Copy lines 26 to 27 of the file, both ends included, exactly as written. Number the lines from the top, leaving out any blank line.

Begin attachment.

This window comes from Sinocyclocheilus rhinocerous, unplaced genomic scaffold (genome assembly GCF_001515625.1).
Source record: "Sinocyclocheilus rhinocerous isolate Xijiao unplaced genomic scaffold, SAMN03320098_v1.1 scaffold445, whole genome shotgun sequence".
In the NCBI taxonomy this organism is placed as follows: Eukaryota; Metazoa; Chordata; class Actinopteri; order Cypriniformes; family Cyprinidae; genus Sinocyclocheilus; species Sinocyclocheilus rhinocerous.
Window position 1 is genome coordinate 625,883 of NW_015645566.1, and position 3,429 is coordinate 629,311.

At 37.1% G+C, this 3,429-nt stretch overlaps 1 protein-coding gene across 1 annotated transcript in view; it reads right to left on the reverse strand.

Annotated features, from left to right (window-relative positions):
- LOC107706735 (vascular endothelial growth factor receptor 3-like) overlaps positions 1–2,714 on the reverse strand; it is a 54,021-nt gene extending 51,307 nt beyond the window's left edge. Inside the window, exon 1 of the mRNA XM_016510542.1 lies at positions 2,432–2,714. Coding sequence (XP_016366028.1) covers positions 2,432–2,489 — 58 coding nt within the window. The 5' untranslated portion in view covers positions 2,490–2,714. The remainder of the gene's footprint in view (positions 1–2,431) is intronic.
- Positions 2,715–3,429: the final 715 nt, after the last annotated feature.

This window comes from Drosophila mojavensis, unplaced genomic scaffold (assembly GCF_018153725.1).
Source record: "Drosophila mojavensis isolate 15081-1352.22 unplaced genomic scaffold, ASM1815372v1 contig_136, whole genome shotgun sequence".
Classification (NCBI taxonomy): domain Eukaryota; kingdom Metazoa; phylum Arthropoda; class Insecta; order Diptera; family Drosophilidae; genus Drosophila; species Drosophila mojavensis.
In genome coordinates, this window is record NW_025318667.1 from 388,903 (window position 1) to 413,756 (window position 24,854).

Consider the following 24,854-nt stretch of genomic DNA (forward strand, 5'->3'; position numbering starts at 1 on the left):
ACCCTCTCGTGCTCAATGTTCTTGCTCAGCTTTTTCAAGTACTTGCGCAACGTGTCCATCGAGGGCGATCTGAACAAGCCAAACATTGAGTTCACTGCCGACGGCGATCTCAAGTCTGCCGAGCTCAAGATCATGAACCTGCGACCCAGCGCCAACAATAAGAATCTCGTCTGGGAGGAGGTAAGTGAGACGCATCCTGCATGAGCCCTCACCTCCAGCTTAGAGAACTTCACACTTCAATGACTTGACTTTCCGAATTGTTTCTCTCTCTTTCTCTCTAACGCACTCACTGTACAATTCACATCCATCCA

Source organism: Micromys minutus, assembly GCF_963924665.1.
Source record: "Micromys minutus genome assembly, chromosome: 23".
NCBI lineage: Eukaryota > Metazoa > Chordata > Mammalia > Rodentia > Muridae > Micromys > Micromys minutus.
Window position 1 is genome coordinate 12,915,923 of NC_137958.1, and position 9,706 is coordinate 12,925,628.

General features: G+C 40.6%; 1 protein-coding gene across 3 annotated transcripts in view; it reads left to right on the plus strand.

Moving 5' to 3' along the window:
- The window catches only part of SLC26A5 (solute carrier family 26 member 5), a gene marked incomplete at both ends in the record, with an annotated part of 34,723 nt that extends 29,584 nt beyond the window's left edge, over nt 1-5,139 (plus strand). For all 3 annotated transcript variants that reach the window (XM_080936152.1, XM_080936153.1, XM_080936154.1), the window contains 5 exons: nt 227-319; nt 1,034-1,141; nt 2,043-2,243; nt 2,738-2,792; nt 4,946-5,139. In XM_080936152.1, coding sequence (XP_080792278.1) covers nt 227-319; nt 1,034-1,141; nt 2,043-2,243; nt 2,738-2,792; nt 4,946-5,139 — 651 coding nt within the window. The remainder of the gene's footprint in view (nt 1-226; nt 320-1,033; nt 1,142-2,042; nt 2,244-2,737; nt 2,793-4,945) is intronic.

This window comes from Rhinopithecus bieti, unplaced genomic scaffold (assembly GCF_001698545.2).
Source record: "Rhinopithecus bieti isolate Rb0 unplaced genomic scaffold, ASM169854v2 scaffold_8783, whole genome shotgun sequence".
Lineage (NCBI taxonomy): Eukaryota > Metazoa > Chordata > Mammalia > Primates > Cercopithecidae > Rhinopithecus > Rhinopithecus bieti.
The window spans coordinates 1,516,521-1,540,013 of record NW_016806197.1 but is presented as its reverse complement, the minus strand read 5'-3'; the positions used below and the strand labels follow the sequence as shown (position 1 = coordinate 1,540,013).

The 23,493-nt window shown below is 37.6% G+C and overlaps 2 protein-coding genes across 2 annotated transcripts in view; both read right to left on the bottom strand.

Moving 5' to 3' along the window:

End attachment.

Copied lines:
The 23,493-nt window shown below is 37.6% G+C and overlaps 2 protein-coding genes across 2 annotated transcripts in view; both read right to left on the bottom strand.

Moving 5' to 3' along the window: